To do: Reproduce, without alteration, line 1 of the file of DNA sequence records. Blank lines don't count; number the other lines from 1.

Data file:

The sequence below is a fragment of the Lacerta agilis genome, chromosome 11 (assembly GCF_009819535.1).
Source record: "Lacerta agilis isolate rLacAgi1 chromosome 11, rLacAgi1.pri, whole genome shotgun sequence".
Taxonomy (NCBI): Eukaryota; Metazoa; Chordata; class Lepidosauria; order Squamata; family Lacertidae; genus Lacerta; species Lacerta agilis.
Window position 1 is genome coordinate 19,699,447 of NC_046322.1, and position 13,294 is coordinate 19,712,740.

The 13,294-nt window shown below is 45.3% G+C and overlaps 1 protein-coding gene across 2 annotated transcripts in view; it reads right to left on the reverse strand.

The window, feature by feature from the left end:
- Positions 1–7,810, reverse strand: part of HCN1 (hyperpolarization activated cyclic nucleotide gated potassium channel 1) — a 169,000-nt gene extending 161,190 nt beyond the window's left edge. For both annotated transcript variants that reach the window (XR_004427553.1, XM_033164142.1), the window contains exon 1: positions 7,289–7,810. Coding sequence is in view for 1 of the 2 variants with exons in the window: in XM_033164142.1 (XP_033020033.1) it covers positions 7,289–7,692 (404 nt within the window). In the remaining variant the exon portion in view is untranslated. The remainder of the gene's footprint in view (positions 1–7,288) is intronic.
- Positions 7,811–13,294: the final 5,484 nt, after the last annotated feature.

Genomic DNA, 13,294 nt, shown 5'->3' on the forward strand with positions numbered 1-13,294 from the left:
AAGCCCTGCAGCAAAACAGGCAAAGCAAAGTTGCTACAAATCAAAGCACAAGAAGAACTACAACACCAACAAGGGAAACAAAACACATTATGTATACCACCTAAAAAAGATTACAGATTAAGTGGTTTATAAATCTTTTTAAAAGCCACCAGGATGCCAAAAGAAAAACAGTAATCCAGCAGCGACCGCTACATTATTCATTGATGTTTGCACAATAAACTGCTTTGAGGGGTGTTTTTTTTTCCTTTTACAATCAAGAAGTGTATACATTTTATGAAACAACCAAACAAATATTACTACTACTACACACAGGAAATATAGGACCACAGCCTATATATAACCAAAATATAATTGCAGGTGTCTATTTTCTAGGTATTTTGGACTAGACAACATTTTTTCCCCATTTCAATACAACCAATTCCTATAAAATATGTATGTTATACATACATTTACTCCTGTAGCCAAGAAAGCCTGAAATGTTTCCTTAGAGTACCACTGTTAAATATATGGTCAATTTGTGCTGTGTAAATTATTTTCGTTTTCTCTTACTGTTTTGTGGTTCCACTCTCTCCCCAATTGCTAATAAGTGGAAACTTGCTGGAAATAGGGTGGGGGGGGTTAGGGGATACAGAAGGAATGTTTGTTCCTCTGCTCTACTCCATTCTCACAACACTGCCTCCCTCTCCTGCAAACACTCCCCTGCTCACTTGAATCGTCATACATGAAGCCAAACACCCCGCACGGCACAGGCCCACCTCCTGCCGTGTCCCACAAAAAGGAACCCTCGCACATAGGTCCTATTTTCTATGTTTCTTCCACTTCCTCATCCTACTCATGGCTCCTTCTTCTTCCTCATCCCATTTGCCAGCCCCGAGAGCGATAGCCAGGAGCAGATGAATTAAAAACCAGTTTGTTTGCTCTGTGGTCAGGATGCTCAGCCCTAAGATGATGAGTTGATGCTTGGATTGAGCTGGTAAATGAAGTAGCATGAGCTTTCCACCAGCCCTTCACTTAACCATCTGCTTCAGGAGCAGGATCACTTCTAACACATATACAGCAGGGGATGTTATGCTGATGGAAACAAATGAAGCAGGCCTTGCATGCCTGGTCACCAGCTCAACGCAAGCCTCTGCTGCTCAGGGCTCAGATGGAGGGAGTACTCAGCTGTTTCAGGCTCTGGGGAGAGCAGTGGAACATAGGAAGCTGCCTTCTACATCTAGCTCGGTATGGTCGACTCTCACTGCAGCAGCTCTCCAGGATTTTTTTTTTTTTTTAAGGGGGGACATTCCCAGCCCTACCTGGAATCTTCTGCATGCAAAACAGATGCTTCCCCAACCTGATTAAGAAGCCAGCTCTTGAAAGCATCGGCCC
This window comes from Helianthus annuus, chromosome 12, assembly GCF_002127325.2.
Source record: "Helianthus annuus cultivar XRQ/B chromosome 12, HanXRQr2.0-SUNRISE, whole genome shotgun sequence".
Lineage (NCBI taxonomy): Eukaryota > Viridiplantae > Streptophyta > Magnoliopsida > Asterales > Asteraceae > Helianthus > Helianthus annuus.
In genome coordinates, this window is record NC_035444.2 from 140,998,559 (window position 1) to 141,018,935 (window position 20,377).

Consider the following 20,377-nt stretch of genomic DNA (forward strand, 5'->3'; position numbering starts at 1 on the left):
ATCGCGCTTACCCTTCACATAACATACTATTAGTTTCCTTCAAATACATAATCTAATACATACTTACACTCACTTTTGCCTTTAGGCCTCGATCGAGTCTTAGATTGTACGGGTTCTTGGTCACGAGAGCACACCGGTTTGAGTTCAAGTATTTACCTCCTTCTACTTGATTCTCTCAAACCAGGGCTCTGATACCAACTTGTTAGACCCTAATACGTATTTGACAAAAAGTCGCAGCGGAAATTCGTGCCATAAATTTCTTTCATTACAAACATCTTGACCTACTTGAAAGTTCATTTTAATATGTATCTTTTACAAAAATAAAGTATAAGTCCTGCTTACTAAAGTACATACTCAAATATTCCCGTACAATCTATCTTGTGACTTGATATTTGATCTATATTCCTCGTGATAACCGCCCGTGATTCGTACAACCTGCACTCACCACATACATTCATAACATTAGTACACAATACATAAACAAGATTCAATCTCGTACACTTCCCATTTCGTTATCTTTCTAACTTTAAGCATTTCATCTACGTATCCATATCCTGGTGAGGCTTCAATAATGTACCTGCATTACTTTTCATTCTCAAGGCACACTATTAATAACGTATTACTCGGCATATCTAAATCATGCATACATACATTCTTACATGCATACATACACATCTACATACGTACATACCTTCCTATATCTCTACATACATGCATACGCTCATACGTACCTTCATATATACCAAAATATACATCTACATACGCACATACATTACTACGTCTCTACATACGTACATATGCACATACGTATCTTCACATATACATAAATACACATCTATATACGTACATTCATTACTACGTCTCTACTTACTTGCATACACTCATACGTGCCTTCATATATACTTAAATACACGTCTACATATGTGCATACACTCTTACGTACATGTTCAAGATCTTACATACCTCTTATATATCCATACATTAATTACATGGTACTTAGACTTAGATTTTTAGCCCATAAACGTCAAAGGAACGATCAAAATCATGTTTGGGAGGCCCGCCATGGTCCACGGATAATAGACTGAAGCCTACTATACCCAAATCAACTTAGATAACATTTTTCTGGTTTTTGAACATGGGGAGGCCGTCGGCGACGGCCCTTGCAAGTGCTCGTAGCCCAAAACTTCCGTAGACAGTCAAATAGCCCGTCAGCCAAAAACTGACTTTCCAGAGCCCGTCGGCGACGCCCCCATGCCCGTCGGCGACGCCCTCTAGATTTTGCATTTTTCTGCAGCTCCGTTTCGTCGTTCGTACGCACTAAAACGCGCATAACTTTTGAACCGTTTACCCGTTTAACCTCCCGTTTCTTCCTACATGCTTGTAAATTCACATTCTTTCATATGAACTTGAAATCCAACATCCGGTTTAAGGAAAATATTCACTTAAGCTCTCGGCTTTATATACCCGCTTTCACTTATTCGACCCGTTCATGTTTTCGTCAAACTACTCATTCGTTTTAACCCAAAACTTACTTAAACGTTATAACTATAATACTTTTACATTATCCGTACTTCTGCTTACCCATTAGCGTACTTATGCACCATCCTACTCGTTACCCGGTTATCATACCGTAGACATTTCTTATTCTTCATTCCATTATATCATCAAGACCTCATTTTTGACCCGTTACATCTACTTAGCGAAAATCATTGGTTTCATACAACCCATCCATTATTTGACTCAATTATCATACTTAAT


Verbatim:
The sequence below is a fragment of the Lacerta agilis genome, chromosome 11 (assembly GCF_009819535.1).